The Chief Executive Officer of Jamii Bora Bank (JBB), made a rather querulous assertion a few weeks ago while addressing shareholders at the bank’s annual general meeting on the subject of the Uchumi Supermarkets investment, where JBB together with an affiliate firm increased its shareholding in the supermarket to 15.8%. An article in this newspaper on June 7th 2016, quoted the CEO, Mr Samuel Kimani as saying:
“As a listed company, we got the transaction approved by all regulators but the information memorandum was a work of fiction, it did not reflect what we found there. We feel cheated because unlike a private company where you do due diligence, a listed company you depend on the information memorandum provided.”
Banks are not supposed to be in the business of business per se. Section 3.4.1 (b) of the Guidelines on Prohibited Business contained in the Central Bank of Kenya Prudential Guidelines states that the Banking Act prohibits an institution from acquiring or holding, directly or indirectly any part of the share capital of, or otherwise have a beneficial interest in any financial, commercial, agricultural, industrial or other undertaking, where the value of the institution’s interest would exceed in the aggregate 25% of the institution’s core capital. At the end of that particular financial year 2014, JBB’s core capital stood at Kshs 2.196 billion. It could therefore make an investment of up to Kshs 549 million in Uchumi. But why Uchumi, which did not demonstrate obvious strategic synergies? The same newspaper article quotes Mr. Kimani’s rationale: “He said while acquiring another bank would have been a costly affair, Jamii Bora concluded that the Sh500 million investment was a small price to pay. He said the bank decided to take up Uchumi which offered an opportunity to access 800,000 more customers, a supply chain of about 2,000 suppliers as well as 40 extra outlets when Jamii Bora bought it.”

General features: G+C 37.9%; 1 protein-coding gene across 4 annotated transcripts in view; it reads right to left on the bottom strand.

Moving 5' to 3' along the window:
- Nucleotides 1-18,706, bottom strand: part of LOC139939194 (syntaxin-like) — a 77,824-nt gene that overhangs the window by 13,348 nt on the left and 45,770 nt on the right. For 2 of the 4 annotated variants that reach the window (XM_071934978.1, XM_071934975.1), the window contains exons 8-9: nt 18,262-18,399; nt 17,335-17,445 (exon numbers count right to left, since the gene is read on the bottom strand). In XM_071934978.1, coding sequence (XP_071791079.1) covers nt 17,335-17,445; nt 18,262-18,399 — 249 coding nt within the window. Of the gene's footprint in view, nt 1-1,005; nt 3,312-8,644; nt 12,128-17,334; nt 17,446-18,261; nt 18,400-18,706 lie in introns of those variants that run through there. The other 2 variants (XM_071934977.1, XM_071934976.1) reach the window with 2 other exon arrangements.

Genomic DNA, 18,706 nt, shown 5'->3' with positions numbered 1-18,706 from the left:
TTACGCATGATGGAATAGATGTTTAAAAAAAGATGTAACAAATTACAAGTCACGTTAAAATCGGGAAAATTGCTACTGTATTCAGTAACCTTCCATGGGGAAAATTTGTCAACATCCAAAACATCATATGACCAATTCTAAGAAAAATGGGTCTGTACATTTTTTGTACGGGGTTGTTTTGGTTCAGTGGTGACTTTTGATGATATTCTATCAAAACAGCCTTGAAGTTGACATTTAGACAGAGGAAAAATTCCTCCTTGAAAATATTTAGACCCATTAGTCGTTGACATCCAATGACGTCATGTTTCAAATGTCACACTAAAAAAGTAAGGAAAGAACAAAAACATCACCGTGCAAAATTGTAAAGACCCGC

The size of the half a billion shilling investment would mean that JBB qualifies as an institutional investor in financial investment-speak. Uchumi had said in its Information Memorandum (IM), that the gross amount it was seeking to raise was Kshs 895,814,820. By making an investment of Kshs 500m, JBB was essentially targeting about 56% of the total targeted issue. Essentially JBB’s CEO could call the Uchumi CEO on phone and say “Hey buddy, we need a long look at your books and operations. We need to kick the tyres and see if this thing moves.” Meanwhile, back at the head office ranch, the JBB CEO would have a team of analysts crunching through the audited accounts of Uchumi, comparing these to local and international peer financial numbers, poring over stockbroker analyses of past Uchumi performance, as well as undertaking background checks on the company with its core suppliers. That’s pretty much what institutional investors do, in addition to interrogating management on past performance and future outlook. So I downloaded the offending IM from Uchumi’s website and cottoned onto the interesting numbers in the table attached. The numbers were in the Reporting Accountant’s Report attached to the IM, which was Ernst and Young (EY). The numbers are not the picture of a blushing young bride. In four years, supplier debts had almost doubled, the company had moved from a negligible overdraft of about Kshs 9 million to Kshs 730 million and loans had increased by a factor of almost seven. It is also apparent that the buying patterns had shifted as the non-food inventory had also grown from Kshs 185m to Kshs 768m. Were these high value but low volume stock items that were now tying up cash?